Then one evening during supper, he chances to glance up at the stars, and he realizes that he has been in captivity for nearly a year. His stomach clenches until he is unable to finish his food. He cries himself to sleep that night, silently weeping in his corner of the barred wagon. He wakes the next morning and, just for a moment, is disappointed to find that he is still breathing. Thankfully, the feeling wanes as he immerses himself in the day's work, and then it is back to the totality of focus that is the only way he can survive with his sanity intact. If this gradual deadening of feeling can be called sanity.

The dam being constructed at Libya's command is nothing compared to the one being erected in Norway's heart. Each day a new lock, stronger than the finest steel, keeping the water from flowing to its natural level.

And time continues to pass…


It must be several months before the next time Norway is shaken out of his deepening rut. This time, it is due to the weather. With the drastic suddenness that characterizes change in the desert, a clear day turns gusty, and before long the terrifying brown cloud comes rolling over the horizon.

With only minutes to spare before the sandstorm arrives, Libya distributes to the slaves the heavy clothing that will keep the flying shrapnel from skinning them alive. They know what is expected of them: They must remain at their posts for as long as the wind howls, digging out the worksite even as the storm attempts to bury it. For more than twenty-four hours they are in constant motion with spades and brushes. It is the most exhausting labor they have yet been called upon to perform, and they do it, less for fear of the lash than for survival. If they stop, the driving sands will engulf them too.

At long last, the storm passes. A few of the slaves make it back to the barred wagons to sleep, but most simply drop where they stand. Libya, to his credit, lets them take their fill of rest before reestablishing the usual routine. Only then does Norway discover that the ordeal has not left him unscathed.

Enough fine, lung-clogging dust made it past his hood and veil to leave him with a minor yet persistent cough. Only a small annoyance at first, over the next few weeks the periodic hacking fits gradually weaken him in almost imperceptible ways. He finds himself tiring more easily. The next time Libya stripes his back in response to some perceived lack of effort, the cuts are slow to heal, and crack back open several times in the succeeding days. No matter how careful he is, the rag for his weekly wash comes back spotted with pink.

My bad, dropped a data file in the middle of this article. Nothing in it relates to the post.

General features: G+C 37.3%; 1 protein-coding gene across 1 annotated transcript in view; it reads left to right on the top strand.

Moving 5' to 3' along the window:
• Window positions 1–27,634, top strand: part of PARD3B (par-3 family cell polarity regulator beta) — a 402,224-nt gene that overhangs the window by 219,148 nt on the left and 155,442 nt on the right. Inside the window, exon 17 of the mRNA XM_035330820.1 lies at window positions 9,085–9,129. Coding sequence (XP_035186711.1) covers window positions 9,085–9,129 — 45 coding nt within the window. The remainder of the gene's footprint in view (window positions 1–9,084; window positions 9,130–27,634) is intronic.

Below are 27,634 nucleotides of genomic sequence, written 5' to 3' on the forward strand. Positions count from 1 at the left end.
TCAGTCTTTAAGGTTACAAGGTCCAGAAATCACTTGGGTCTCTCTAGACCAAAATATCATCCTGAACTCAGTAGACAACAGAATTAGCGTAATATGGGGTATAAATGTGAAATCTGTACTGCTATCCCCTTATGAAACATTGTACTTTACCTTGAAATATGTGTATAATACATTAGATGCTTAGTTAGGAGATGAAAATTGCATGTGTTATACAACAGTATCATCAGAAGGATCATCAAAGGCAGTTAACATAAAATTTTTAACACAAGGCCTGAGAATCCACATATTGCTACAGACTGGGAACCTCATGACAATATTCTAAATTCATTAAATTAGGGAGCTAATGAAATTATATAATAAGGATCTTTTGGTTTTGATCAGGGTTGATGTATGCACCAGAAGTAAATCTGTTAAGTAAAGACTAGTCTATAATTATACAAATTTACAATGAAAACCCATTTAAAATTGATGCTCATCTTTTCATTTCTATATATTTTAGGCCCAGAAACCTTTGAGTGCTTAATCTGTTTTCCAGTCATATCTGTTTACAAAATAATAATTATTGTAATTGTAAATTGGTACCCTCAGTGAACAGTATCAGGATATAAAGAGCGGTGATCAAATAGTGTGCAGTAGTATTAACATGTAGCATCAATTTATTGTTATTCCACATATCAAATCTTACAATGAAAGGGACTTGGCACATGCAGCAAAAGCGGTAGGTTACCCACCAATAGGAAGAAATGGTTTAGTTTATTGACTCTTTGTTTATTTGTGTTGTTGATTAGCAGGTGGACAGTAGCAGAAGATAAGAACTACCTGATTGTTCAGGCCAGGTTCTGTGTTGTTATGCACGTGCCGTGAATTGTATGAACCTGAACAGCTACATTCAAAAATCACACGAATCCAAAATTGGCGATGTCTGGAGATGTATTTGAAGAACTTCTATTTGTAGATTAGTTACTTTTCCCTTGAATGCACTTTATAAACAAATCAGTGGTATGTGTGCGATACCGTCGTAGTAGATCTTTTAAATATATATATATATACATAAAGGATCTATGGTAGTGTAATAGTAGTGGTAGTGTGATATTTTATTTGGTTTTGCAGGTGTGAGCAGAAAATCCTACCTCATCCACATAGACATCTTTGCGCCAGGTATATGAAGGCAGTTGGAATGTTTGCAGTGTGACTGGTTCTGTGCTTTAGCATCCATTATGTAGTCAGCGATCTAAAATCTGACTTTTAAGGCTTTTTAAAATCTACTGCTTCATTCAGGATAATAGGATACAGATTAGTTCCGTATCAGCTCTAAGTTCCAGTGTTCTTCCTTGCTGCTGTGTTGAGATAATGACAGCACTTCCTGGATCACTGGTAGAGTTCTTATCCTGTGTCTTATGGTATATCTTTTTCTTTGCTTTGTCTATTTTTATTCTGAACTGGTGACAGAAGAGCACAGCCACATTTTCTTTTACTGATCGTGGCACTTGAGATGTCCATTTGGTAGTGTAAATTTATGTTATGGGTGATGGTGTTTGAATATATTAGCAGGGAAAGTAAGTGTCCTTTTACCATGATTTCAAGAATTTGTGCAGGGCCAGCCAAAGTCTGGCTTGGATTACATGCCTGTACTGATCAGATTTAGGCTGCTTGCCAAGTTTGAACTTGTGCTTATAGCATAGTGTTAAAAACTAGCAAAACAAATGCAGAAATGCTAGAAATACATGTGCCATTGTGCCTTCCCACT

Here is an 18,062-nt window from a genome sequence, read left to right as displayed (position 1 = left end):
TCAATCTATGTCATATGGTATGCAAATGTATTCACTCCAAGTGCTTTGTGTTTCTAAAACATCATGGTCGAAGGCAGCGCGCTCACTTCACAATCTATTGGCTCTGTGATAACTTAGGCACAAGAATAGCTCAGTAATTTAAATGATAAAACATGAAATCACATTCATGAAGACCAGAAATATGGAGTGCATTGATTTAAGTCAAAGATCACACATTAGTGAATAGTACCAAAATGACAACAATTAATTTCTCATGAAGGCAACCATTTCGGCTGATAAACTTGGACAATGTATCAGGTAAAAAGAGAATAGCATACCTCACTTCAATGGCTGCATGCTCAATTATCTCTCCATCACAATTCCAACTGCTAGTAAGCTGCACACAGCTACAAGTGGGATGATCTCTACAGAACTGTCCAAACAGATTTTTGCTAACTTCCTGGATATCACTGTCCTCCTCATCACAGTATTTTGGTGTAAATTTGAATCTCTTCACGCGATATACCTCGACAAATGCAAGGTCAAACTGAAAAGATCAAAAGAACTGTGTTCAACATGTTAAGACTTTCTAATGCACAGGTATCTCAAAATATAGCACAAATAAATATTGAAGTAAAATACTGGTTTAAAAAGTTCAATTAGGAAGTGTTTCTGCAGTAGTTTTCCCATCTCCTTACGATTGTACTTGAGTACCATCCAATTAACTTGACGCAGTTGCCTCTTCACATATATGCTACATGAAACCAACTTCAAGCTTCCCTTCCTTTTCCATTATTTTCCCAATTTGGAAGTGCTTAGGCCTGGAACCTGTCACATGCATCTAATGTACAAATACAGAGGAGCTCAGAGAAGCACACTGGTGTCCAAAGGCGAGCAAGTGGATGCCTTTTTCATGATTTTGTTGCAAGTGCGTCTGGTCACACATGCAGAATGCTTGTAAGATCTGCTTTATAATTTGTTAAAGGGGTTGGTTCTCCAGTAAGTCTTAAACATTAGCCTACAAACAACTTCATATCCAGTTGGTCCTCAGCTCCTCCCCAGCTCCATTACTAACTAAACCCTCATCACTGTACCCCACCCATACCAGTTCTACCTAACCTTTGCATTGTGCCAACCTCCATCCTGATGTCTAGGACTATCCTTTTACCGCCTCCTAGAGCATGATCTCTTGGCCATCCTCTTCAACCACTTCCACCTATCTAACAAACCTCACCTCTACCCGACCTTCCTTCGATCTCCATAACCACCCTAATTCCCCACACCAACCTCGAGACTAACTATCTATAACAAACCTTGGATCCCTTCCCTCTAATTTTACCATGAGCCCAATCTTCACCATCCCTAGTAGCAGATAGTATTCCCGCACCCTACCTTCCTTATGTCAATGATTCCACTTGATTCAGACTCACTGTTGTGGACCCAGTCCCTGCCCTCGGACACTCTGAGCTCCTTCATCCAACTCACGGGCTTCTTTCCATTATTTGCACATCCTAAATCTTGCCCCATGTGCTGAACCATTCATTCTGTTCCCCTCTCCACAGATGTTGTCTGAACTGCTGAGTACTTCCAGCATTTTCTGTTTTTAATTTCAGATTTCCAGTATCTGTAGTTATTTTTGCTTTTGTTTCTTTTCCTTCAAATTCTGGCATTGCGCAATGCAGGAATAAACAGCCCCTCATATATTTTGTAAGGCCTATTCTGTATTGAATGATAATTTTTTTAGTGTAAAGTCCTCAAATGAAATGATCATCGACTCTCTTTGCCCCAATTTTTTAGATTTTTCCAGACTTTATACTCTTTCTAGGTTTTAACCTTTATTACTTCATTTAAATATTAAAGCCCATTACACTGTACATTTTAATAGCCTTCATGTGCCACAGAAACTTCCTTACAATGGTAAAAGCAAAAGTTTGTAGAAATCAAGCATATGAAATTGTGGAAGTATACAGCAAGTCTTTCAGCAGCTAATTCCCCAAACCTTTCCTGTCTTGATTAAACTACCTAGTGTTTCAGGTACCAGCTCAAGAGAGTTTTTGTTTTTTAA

One morning, he wakes with a heaviness in his limbs and a sensation of being all at once too hot and too cold. He has taken fever from his lingering injury. If he were at home, he would simply make up a bed by the fire and drink a meadowsweet infusion and sweat it out in a day or two. But he is not at home. He is a slave in a distant land, and he must work through his illness, keeping his performance at the expected level even as the ache spreads through his veins and his bones turn to lead.

For a time, the labor itself helps hold the worst at bay, distracting him from the discomfort and making him sweat almost as efficiently as a good fire. His symptoms typically retreat by midmorning, only to return at night as the day winds down. He takes to sleeping sitting up, leaning against one of the iron reinforcing bands in the wagon so that the cool metal will soothe his throbbing back and leach the furnace-heat from his body…even though this inevitably leaves him shuddering with chills before morning.

As the weeks drag by, however, Norway's condition gradually worsens. His productivity suffers, and he cringes daily in anticipation of a punitive beating. When the time comes, however, Libya merely looks him over with something crueler than pity and kinder than contempt, confirms his illness—and cuts his food rations in half.

"A little incentive for you to recover quickly," he says, as if wellness is not its own reward. In any case, Norway's appetite has been on the wane since the fever began getting worse and he barely feels the additional deprivation…at least, not as hunger. He certainly feels his strength deteriorate all the faster as the weight drops off him like melting snow.

This is the sickest he has been since the 14th Century, and he barely survived then…

The other slaves notice, of course. From time to time, one will express concern in the rough pidgin they have adopted for everyday communication (another case of just enough), but without any means to treat him, there is nothing to be done. It becomes difficult for him to rouse himself to action when the wake-up bell sounds. Some mornings he cannot get up at all, and spends the entire day in the wagon, dazed with the heat and scarcely aware of himself or the passage of the hours. Most days it isn't quite that bad, but in time he finds himself collapsing under loads scarcely half as heavy as what he could tote with ease beforehand. At that point, Libya gives up on him, stops feeding him altogether and no longer tries to wake him with the others. For their part, they begin to regard him with quiet horror—some of them have been there far longer than he, and he is not the first slave they have seen simply fade away with sickness.

As for Norway himself, the only thing preventing him from giving up as well is that he lacks the strength to make a decision one way or the other…


Part II coming soon. Reviews are greatly appreciated.